When I woke in the five o’clock hour, my head stayed on the pillow but my mind was on deck — already out on the Pacific. I listened for a few minutes, opened my eyes and looked out of the port above my head. The sky was gray and rainy, our fifth day in a row. I envisioned climbing out of Yahtzee’s companionway, starting the engine, weighing anchor and setting the sails in the soggy morning to head out on the ocean. And just like that, I was up.
No matter what the weather is, though, I approach each day with the same amount of optimism and zeal as the next. You can’t change it, so why worry and complain about it? But on this morning, I was sure that as we set out to sail around the Brooks Peninsula and for points farther south, we’d be in for sunshine and a taste of glorious Pacific Northwest summer weather.
How sweet it was for that to come true … mostly.
Round the Brooks
When we cleared the reef and rock strewn mouth of Quatsino Sound, the Pacific Ocean sprawled out before us and a moderate northwesterly breeze had Yahtzee bounding south with the swell. We soon had the spinnaker up and, just I’d hoped, patches of blue sky began to break through ahead of us near the peninsula. The closer we got to Cape Cook, Solander Island and the Brooks, the more the clouds were ripped apart by the peninsula’s tall green mountains, as if to welcome us on around.
Sunshine washed over the deck as we sailed in company of all manner of sea birds, including beautiful Tufted Puffins, and when we dropped the anchor in Columbia Cove on the southeast corner of the peninsula, we basked in the warm air and beautiful azure sky. Ashore we found a sandy beach to plunge our toes into and took a dip in the warm, clear water. This was the weather we’d been waiting for, but a falling barometer warned that we’d have one more test before getting it back in earnest.
That night the wind switched to the south and picked up. Clouds soon moved in and with them came the rain. By morning a deluge was upon us that lasted throughout the day, washing Yahtzee’s decks and keeping the crew below. We made the best of our time by cooking, doing art and then getting out for a quick romp ashore towards the end of the day. And as we did, the barometer began rise, signaling the passage of the quick-moving low and the arrival of sunnier, settled weather over the next few days.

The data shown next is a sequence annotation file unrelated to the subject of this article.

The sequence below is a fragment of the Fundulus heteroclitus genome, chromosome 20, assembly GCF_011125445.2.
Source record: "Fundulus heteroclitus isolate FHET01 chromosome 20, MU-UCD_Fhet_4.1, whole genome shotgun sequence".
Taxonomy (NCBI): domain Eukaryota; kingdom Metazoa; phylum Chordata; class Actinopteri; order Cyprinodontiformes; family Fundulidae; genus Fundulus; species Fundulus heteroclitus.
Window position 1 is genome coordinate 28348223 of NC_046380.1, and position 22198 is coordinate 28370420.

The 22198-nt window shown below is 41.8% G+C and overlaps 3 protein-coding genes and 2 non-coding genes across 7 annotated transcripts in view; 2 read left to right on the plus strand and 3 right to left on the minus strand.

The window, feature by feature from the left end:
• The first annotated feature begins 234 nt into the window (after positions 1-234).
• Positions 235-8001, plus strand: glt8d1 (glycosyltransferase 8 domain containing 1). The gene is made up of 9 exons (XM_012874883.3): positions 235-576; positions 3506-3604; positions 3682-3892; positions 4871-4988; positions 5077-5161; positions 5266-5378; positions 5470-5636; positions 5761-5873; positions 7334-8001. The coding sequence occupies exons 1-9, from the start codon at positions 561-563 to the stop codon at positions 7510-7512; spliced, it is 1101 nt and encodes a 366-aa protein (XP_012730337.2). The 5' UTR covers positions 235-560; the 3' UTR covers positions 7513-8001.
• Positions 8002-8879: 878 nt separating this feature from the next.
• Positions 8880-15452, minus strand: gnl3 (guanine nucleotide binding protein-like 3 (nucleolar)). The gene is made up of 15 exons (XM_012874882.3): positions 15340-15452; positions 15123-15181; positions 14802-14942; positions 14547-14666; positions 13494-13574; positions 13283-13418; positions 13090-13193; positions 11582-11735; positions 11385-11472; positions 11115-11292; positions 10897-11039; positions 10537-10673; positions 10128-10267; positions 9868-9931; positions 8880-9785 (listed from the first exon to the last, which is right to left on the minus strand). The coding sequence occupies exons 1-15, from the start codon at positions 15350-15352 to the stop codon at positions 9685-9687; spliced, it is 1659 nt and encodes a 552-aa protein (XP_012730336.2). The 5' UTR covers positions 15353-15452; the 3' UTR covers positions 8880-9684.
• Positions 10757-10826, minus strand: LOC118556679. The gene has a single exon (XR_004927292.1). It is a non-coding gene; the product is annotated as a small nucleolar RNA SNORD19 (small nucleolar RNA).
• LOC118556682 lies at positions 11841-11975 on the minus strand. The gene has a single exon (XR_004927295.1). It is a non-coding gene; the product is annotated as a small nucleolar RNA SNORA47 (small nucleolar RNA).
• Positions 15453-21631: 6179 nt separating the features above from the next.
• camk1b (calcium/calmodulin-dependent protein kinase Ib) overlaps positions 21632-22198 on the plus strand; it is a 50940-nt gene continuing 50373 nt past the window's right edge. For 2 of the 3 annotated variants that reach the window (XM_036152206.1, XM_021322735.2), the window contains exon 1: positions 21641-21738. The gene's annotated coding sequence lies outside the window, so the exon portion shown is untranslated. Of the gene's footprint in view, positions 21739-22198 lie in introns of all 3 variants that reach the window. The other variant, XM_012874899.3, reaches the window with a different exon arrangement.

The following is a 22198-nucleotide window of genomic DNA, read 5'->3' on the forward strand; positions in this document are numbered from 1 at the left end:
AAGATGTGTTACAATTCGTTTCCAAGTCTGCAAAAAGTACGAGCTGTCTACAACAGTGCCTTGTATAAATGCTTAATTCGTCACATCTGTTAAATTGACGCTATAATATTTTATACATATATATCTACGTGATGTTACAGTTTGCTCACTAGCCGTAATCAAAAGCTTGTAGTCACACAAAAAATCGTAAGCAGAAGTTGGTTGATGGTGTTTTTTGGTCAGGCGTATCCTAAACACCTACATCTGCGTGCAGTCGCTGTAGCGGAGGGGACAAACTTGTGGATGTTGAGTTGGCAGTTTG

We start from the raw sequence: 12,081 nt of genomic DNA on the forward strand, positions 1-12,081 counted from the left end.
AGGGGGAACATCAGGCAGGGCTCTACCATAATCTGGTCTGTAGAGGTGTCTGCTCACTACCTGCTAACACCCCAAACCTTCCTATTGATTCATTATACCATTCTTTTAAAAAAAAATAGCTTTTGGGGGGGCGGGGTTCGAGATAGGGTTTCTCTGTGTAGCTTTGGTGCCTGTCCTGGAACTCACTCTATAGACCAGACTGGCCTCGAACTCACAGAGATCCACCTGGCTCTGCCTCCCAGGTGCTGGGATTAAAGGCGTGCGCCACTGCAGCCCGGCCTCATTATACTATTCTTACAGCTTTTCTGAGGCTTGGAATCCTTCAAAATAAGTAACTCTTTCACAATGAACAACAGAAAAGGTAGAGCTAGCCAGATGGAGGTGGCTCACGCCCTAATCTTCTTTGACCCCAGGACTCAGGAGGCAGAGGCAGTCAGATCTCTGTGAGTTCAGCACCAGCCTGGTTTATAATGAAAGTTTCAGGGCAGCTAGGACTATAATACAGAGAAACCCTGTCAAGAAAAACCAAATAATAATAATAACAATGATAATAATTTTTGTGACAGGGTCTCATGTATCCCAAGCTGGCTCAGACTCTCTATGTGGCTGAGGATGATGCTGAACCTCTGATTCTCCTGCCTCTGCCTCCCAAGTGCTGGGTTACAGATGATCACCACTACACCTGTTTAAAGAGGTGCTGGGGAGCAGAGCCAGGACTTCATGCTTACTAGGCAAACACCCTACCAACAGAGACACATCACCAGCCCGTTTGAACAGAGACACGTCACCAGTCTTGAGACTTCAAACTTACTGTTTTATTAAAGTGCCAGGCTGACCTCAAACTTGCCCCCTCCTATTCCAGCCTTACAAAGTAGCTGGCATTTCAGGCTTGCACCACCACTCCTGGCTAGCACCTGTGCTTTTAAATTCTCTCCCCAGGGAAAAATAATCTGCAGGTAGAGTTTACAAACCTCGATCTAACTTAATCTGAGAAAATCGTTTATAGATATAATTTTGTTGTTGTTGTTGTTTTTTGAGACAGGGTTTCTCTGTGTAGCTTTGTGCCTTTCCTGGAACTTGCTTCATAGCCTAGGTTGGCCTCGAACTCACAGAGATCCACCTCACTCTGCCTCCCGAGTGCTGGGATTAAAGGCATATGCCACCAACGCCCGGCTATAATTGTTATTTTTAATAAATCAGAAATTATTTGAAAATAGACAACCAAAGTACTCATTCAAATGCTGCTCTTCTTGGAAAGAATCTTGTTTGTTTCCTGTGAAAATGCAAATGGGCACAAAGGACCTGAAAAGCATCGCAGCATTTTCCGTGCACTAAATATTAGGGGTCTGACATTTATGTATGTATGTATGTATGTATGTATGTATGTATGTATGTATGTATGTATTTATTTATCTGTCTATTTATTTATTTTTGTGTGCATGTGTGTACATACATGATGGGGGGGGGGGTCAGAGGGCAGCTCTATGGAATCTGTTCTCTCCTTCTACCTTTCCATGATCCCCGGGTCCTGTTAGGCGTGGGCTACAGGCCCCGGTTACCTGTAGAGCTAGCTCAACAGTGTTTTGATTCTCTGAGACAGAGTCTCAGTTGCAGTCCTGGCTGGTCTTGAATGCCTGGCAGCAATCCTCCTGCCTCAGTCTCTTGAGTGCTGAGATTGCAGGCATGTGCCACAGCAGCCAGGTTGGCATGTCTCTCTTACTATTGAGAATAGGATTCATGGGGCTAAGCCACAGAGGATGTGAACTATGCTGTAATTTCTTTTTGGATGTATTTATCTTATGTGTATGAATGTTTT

Endless Summer in the Bunsbys
Sure enough, when it was time to move on from Columbia Cove to the nearby Bunsby Islands, the sun was again breaking through the clouds. After a brief stint of fishing but no catching, we wove our way through tiny islets, rocky outcroppings and tree-covered islands to find a perfect spot to tuck in and enjoy summer. With the anchor and stern tie set in our own secluded cove, we flung open Yahtzee’s hatches and lockers, brought out wet gear, clothes and sails to dry and all of us seemed to take a great big sigh of relief at the glorious sun-filled day.
To continue the warm up and dry out, we opted for a beach fire that evening on the banks of a nearby lagoon. Aside from devouring s’mores, the boys played in the water, paddled around in the kayak and threw rocks as Jill and I relaxed and chatted, reveling in the moment.
On our way into the islands, we noticed a beach set among the rocks that we were determined to find, so the following morning we set out in the kayak and dinghy to do just that. Weaving our way back out through the islands over waving forests of kelp and reefs teeming with sea life, we came upon a beautiful white sand and shell beach protected from the nearby ocean swell.
Strung between rocks and islets like a pearl necklace and backed by tall, green mountains on one side and the expansive, blue Pacific Ocean on the other, the beach was exactly what we were looking for and more. A beachcomber’s paradise was there to explore and we spent the morning tromping through tide pools immensely full of life, enjoying a snack on our beach blanket, climbing over rock formations, swimming in the gin clear water, and picking mussels and nodding onion (similar to green onion) to add to our dinner menu.
We didn’t want to leave, but needing to commence with the boys’ naps and lunch, we rowed and paddled for home. Along the way we decided that the beach was too good to enjoy just once and that we’d come back in the afternoon to continue the fun. When we returned, the sun was higher overhead and it lit up the water in a way that was reminiscent of places we’d cruised to in the Bahamas and Caribbean. The mountains, too, reminded us of the Caribbean or Hawaii and we had to pinch ourselves for a moment to come back to reality. This was truly one of the most beautiful places we’ve been on our journey around Vancouver Island.
Our time in the Bunsby Islands was like one of those perfect summer days that you don’t want to end. But as it goes in cruising, the tide and weather were forcing our hand, and we reluctantly needed to move on.